When I decried the quality of Tamil films to a friend and how I can't get past 10 minutes of many that I've tried to watch in the recent past he insisted that I see 'Vaaranam Aayiram'. After watching it for 30 minutes I wanted to stop, but I persuaded myself because I haven't seen a Tamil film until the credits rolled since 'Dasavatharam' and wanted to sit through this one for the heck of it. Then I decided that in such circumstances I should go with my instinct and save myself some time.

While the usual formula contains part cleavage and part punch-dialogues, Gautam Menon, the director, in an effort to give the audience a 'non-movie' movie experience has stripped some of the ingredients. There are fights where the hero doesn't fly. The father is friendly, not fire-breathing. The hero falls flat after losing his love but picks up life with another woman and marches on. More importantly, there's no flow in the narration where elements of screenplay converge in the end for a grand denouement. But pretentious drab should not be confused with film art. 'Vaaranam Aayiram' is long and fails to engage. It's not cerebral and doesn't deserve delving into its themes.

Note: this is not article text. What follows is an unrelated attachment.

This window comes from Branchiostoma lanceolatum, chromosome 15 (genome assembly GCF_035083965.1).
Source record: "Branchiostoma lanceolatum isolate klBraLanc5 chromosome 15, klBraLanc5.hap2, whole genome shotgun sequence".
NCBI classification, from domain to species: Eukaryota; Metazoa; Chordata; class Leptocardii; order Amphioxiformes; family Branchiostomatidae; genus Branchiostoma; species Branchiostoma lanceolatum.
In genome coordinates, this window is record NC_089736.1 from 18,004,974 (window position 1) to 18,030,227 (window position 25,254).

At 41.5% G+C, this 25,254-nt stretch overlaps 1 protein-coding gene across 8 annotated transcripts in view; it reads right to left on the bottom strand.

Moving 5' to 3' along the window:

While Menon wants to be appreciated for his bold vision for his tangential sub-plots in the second half, we can sense his turmoil to abide by some of the Tamil cinema's rules. Songs. There's a 10 minute episode on how the protagonist's parents fell in love in the 70s. Surya as a school boy? Give or take 20 years, the viewers won't notice! Although I'm annoyed by overacting heroines, Menon flashes his female leads with their underacting. Their stilted range of emotions is annoying too. The biggest downer is Menon's dialogues - in trying to be poetic he's managed sophomoric. Some may sleep through, some may scratch their heads and some may be wowed. I just didn't hate the picture.

But I'm happy the film is made. Surya is no better than Vijay for accepting such a non-commercial project for it all boils down to holding onto one's fort. While Vijay and Ajith have a strong viewership in B & C centers, Surya and Vikram with their flair for experimenting alternate between commercial and challenging roles to earn audience with sophisticated tastes. Nobody serves the art; every actor prostitutes their talent for money. But with the success of every Vijay/Ajith film we're traveling back in time. With the usual nonsense on how a woman should dress to crass comedy capitalizing disabled people their movies propagate virulent stereotypes. With at least 'Vaaranam Aayiram', we're going in another direction - it's progressive because there's no social degradation.